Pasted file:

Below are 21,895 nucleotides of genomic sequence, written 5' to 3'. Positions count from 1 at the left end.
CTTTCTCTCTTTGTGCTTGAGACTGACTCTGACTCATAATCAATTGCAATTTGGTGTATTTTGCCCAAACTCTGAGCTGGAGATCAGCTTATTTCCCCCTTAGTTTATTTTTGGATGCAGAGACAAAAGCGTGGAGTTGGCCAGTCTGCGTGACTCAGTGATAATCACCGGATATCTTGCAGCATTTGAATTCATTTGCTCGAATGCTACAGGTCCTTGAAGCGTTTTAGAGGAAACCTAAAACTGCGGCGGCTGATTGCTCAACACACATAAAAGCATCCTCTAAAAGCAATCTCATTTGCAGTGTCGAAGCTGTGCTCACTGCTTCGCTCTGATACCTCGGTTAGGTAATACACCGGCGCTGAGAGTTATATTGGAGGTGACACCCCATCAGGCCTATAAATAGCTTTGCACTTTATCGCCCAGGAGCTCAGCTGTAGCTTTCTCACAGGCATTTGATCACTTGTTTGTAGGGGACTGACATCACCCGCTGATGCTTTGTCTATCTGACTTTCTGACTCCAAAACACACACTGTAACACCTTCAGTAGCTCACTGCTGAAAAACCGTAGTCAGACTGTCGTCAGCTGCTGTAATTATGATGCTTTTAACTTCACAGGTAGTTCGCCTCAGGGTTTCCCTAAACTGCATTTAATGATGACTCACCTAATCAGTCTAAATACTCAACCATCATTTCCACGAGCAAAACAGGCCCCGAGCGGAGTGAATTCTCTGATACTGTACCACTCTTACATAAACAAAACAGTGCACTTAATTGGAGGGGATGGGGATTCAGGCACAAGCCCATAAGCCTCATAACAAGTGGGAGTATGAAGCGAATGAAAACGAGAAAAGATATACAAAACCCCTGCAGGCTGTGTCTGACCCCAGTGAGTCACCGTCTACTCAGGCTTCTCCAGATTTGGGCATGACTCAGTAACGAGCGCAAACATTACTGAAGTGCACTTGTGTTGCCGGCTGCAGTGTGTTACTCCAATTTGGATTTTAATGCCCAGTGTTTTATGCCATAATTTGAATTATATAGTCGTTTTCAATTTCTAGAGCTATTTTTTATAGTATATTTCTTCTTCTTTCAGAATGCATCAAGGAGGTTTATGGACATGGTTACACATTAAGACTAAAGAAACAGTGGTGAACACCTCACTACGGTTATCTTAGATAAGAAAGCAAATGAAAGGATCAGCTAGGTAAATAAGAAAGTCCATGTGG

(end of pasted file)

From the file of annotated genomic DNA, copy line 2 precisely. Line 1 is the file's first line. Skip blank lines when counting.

CTTTCTCTCTTTGTGCTTGAGACTGACTCTGACTCATAATCAATTGCAATTTGGTGTATTTTGCCCAAACTCTGAGCTGGAGATCAGCTTATTTCCCCCTTAGTTTATTTTTGGATGCAGAGACAAAAGCGTGGAGTTGGCCAGTCTGCGTGACTCAGTGATAATCACCGGATATCTTGCAGCATTTGAATTCATTTGCTCGAATGCTACAGGTCCTTGAAGCGTTTTAGAGGAAACCTAAAACTGCGGCGGCTGATTGCTCAACACACATAAAAGCATCCTCTAAAAGCAATCTCATTTGCAGTGTCGAAGCTGTGCTCACTGCTTCGCTCTGATACCTCGGTTAGGTAATACACCGGCGCTGAGAGTTATATTGGAGGTGACACCCCATCAGGCCTATAAATAGCTTTGCACTTTATCGCCCAGGAGCTCAGCTGTAGCTTTCTCACAGGCATTTGATCACTTGTTTGTAGGGGACTGACATCACCCGCTGATGCTTTGTCTATCTGACTTTCTGACTCCAAAACACACACTGTAACACCTTCAGTAGCTCACTGCTGAAAAACCGTAGTCAGACTGTCGTCAGCTGCTGTAATTATGATGCTTTTAACTTCACAGGTAGTTCGCCTCAGGGTTTCCCTAAACTGCATTTAATGATGACTCACCTAATCAGTCTAAATACTCAACCATCATTTCCACGAGCAAAACAGGCCCCGAGCGGAGTGAATTCTCTGATACTGTACCACTCTTACATAAACAAAACAGTGCACTTAATTGGAGGGGATGGGGATTCAGGCACAAGCCCATAAGCCTCATAACAAGTGGGAGTATGAAGCGAATGAAAACGAGAAAAGATATACAAAACCCCTGCAGGCTGTGTCTGACCCCAGTGAGTCACCGTCTACTCAGGCTTCTCCAGATTTGGGCATGACTCAGTAACGAGCGCAAACATTACTGAAGTGCACTTGTGTTGCCGGCTGCAGTGTGTTACTCCAATTTGGATTTTAATGCCCAGTGTTTTATGCCATAATTTGAATTATATAGTCGTTTTCAATTTCTAGAGCTATTTTTTATAGTATATTTCTTCTTCTTTCAGAATGCATCAAGGAGGTTTATGGACATGGTTACACATTAAGACTAAAGAAACAGTGGTGAACACCTCACTACGGTTATCTTAGATAAGAAAGCAAATGAAAGGATCAGCTAGGTAAATAAGAAAGTCCATGTGG